Wednesday, February 27, 2013

FCC Cellular Amplifier Rules and Cellphone-Mate

Earlier this month the FCC released their new regulations for cellular amplifiers that boost cellular service. Within the ruling it was made clear that cellular signal boosters are completely legal for both business and consumer use, and all major carriers have given consent to use signal boosters. The FCC will give manufactures a one year transition period, until March 2014 to move to the new technical standards and allow sales of existing amplifiers while the transition occurs. The new regulations may increase the cost of signal boosters in the future because some of the components may need to be redesigned to comply with the new regulations.

In an interview with Wireless Week Cellphone-Mate speaks out about signal boosters. Within the interview Hongtao Zhan, CEO of Cellphone-Mate talks about the company manufacturing both commercial and residential signal boosters and believes the commission made the right decision. About five years ago the FCC started complaining that signal boosters could cause interference and should not be legal, despite the fact that millions of people across the country rely on them for signal in their home, office or while traveling. In rare occurrences signal boosters can cause interference and Zhan said that in the two million plus signal boosters have been sold throughout the U.S. and the number of devices that interfered with the network was very small.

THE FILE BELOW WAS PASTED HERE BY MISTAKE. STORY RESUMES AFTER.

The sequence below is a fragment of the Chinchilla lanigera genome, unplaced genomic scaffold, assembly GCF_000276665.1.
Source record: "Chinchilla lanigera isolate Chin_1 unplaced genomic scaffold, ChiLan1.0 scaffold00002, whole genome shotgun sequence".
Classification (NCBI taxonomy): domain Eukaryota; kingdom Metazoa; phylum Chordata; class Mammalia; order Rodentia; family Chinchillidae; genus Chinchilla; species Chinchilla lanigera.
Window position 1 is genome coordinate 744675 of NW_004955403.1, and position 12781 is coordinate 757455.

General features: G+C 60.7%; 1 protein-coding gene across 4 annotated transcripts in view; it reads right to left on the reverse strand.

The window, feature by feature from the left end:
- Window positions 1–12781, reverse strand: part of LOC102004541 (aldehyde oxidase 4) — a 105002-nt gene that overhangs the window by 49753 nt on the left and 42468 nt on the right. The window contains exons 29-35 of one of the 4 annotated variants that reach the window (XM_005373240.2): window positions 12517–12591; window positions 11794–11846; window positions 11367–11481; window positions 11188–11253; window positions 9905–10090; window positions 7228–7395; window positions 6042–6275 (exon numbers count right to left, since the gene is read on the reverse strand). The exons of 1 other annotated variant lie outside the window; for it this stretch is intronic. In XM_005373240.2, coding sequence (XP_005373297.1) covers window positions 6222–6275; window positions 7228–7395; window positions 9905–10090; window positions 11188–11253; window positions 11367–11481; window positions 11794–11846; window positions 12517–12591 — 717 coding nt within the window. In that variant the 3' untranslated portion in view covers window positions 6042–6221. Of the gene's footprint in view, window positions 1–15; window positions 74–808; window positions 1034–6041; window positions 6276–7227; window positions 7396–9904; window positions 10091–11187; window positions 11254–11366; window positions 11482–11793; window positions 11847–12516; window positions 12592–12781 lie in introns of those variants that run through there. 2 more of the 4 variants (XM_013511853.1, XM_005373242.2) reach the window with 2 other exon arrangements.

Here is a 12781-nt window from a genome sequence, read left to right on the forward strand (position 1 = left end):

While the FCC investigated signal amplifiers Cellphone-Mate helped them a lot with their research, and assisted them in understanding the issues and resolving technical concerns. Zhan also said that it was essential for the carriers and manufacturers of signal boosters to come to a resolution and solve any outstanding concerns. “In a sense it’s a live or die issue for the industry,” Zhan said. “Who wants to manufacture if FCC says it’s illegal?” The new regulations that the FCC has put in place will ensure that carriers remain happy and won’t need to worry about a cellular amplifier bringing down their cellular network.

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